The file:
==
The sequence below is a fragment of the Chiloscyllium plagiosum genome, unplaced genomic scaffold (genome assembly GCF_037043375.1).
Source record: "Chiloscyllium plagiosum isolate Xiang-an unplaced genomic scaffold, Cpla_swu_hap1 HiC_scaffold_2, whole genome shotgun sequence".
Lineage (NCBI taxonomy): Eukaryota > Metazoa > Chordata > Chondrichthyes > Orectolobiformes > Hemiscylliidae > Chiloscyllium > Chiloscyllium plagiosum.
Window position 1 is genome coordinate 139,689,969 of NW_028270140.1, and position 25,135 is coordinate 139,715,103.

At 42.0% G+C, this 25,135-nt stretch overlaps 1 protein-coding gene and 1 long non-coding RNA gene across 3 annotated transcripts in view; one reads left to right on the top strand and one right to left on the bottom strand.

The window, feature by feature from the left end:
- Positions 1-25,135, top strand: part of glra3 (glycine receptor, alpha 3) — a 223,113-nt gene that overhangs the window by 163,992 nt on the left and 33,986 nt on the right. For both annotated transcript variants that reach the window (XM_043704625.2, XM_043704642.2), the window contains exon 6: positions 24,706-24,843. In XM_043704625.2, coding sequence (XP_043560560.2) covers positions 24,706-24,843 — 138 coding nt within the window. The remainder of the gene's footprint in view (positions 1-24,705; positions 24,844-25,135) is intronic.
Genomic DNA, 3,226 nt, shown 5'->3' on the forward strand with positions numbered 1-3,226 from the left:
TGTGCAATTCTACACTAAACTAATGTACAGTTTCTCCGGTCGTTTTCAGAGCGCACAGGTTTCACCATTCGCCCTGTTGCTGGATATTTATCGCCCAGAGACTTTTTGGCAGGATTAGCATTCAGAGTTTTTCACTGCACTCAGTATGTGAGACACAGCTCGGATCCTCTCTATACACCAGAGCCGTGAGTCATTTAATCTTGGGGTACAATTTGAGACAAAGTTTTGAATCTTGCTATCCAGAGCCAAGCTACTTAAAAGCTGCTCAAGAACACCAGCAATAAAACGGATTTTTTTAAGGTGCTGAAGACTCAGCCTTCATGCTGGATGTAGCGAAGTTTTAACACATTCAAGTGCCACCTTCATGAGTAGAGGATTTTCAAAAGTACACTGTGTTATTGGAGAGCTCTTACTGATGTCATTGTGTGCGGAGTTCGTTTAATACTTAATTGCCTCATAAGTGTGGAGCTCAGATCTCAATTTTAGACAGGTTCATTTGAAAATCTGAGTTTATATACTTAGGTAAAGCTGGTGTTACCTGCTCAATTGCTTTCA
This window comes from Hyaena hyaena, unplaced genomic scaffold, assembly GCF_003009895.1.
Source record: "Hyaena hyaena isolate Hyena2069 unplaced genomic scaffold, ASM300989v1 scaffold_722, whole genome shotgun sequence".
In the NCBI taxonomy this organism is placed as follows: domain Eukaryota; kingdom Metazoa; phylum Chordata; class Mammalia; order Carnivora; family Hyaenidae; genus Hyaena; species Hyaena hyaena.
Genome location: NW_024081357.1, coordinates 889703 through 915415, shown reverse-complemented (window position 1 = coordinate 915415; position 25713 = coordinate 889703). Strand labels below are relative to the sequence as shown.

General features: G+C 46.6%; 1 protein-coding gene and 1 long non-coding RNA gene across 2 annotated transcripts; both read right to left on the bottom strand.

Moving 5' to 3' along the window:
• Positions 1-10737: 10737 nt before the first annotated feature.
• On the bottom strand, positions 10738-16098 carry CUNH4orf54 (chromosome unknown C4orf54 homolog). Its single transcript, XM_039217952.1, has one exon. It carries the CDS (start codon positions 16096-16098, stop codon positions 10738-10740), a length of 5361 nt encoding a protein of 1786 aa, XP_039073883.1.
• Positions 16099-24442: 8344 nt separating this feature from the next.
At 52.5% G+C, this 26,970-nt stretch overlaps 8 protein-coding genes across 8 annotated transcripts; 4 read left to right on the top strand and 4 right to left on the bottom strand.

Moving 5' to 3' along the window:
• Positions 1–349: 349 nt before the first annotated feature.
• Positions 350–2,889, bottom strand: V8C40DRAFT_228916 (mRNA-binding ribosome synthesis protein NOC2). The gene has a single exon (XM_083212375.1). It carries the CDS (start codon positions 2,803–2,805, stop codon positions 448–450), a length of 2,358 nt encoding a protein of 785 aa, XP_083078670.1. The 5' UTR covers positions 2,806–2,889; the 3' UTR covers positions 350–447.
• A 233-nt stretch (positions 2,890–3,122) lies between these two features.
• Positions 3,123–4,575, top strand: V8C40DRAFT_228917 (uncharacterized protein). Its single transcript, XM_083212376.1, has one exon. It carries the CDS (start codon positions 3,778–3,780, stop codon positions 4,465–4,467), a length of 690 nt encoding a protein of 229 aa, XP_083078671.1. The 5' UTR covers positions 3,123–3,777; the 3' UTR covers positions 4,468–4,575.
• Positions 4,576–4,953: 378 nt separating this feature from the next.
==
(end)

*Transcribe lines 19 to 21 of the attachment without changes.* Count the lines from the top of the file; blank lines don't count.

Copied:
At 52.5% G+C, this 26,970-nt stretch overlaps 8 protein-coding genes across 8 annotated transcripts; 4 read left to right on the top strand and 4 right to left on the bottom strand.

Moving 5' to 3' along the window:
• Positions 1–349: 349 nt before the first annotated feature.